Christian Website Run By Harvard Students Apologizes For ‘Anti-Semitic’ Blog Post
An online journal focused on “Christian thought and expression,” run by Harvard University students, issued an apology over the weekend for running an anonymous blog post on their website that was anti-Semitic, and said Jewish people should feel God’s punishment for killing Jesus.
The essay was published last week on The Harvard Ichthus, and then later removed.
After complaints—and media attention—Aaron Gyde, Editor-in-Chief of the publication, removed the blog post, and issued a “three-fold” apology on behalf of the editorial board. Gyde said he was sorry for the “inadequate editorial oversight” in the publishing and re-publishing of the blog post, titled “Why Us?,” which was written by an unnamed Jewish author that converted to Christianity.
According to reports, the post said that Jews, “deserved the punishments that were heaped on our heads over the last 2000 years,” because they nailed Jesus to the cross.
Over the weekend, Gyde said the writer holds “nothing but love for his heritage,” and “feels very deeply for the welfare of the Jewish people,” however, his apology pushed the notion that the blog would continue its dialogue about the subject matter.
“We apologize for publishing offensive content on our blog. While this does not excuse the post of responsibility, it was not the intent of the writer, nor the Ichthus, to present a piece that is anti-Semitic in nature or in interpretation,” he said. “The blog was not intended to communicate animosity, but concern and a sincere desire to communicate the necessity of salvation through Jesus Christ alone.”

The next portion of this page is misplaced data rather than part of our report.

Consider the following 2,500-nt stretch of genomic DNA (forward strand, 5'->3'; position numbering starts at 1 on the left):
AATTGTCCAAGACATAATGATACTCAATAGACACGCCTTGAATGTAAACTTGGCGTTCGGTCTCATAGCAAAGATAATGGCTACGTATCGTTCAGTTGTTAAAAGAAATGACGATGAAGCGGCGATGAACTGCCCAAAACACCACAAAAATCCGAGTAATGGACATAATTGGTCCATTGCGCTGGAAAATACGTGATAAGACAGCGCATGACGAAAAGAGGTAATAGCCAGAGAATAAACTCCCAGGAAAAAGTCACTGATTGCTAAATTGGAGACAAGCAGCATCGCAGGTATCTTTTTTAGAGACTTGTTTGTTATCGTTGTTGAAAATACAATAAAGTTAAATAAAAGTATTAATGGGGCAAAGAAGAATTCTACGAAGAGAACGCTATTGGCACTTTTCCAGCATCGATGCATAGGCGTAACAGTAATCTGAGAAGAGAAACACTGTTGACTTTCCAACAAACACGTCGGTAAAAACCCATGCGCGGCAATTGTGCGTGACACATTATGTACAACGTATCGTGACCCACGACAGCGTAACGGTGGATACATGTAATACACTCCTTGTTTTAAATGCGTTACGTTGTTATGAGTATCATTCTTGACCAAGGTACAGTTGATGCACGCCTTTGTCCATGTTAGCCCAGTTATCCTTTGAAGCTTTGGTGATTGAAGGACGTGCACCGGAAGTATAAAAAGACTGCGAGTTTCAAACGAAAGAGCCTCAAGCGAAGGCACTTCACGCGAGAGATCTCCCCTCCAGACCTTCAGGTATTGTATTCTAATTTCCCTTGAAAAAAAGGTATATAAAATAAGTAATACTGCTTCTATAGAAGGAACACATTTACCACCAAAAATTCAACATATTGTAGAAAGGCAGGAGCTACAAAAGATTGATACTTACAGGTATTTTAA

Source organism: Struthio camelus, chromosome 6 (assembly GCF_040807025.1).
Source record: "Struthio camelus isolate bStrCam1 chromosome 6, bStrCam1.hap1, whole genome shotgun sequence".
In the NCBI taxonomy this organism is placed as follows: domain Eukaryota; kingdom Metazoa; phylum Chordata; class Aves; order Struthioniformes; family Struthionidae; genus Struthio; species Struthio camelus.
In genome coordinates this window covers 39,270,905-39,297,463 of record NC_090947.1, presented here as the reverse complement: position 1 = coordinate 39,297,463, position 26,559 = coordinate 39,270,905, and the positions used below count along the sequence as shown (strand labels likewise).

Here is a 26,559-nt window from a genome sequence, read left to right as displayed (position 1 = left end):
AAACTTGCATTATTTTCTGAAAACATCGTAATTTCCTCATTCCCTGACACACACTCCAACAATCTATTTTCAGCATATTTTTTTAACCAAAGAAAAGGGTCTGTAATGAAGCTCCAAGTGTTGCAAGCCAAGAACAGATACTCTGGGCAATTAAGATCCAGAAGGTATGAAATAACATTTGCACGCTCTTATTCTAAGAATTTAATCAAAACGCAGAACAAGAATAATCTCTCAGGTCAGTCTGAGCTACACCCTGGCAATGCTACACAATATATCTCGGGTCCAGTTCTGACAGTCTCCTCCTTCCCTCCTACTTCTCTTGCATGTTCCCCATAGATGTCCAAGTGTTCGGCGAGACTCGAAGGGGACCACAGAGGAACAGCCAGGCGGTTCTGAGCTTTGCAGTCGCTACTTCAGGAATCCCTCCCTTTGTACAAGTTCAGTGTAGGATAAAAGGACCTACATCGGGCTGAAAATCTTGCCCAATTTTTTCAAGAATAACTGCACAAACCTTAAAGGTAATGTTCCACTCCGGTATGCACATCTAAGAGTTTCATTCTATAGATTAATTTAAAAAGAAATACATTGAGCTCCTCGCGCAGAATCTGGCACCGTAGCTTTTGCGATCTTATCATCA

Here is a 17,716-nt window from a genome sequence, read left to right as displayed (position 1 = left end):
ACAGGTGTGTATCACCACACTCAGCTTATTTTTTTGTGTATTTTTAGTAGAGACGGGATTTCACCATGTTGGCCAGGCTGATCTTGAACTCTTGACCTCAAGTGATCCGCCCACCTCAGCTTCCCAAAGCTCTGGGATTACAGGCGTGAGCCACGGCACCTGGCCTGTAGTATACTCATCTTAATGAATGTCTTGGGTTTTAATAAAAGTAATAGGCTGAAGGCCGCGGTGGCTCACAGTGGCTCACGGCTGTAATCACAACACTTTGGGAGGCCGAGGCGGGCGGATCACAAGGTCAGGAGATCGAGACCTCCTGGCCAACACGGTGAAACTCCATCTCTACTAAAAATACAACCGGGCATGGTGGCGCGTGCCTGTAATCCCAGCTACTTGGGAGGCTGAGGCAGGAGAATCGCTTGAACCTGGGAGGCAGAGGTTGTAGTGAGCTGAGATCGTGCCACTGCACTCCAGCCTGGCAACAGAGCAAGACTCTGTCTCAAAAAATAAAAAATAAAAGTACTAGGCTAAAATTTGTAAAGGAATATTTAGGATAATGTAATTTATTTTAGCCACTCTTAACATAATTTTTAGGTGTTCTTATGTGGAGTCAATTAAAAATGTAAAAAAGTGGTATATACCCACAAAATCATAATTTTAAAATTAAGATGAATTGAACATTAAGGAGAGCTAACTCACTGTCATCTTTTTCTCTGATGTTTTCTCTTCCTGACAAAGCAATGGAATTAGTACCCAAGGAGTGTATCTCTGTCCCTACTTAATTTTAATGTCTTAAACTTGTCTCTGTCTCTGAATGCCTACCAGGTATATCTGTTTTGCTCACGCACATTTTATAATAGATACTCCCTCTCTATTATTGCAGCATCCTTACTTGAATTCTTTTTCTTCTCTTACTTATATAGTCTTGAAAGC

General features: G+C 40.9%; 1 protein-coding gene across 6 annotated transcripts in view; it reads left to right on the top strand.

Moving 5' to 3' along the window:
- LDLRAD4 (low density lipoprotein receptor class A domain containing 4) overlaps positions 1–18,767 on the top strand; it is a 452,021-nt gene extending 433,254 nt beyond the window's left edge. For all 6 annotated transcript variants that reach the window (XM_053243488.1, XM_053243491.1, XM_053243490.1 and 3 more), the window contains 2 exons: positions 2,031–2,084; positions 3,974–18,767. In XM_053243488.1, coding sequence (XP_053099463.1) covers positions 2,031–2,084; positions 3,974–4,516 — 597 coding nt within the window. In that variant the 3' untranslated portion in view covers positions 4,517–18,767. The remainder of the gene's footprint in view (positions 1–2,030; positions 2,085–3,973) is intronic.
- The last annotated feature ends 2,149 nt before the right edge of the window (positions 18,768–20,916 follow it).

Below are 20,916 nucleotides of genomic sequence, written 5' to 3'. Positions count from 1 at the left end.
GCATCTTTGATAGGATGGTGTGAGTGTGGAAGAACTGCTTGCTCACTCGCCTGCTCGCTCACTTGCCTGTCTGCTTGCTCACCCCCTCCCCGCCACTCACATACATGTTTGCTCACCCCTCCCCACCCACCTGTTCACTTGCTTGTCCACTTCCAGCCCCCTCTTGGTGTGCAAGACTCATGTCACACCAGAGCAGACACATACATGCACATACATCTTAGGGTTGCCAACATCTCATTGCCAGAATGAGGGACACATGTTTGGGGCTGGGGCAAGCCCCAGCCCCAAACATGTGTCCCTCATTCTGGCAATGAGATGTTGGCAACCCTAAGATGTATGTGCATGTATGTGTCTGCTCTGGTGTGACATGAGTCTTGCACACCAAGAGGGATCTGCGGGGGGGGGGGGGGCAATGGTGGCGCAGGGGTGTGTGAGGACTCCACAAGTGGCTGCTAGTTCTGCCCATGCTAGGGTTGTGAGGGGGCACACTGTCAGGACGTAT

Gyde also apologized to the staff and supporters that regularly read the publication, for allowing the post to appear as though it spoke for the entire group.
“The views articulated in the blog do not reflect views held by the current and previous members of staff. The ultimate authority for the content of the blog was left up to the author, and multiple members of the Ichthus community responded by stepping in to alert me, the Editor in Chief, of the offense caused by this piece,” he said.
The apology gained national attention over the weekend, but it didn’t sit well with readers once they stumbled upon the retraction. Many felt that Gyde didn’t directly address the anti-Semitic views published on the website, but instead merely called attention to a “dialogue” that he feels needs to take place in regards to religion and “seeking mutual understanding about the teachings and viewpoints of Christianity.”
“No direct apology to Jews. No acknowledgement of Christian sins against the Jews across the centuries. Just a statement that the ‘dialogue’ on this subject will continue,” one commenter wrote.
Others said they were disgusted with the content, and unappeased by the apology.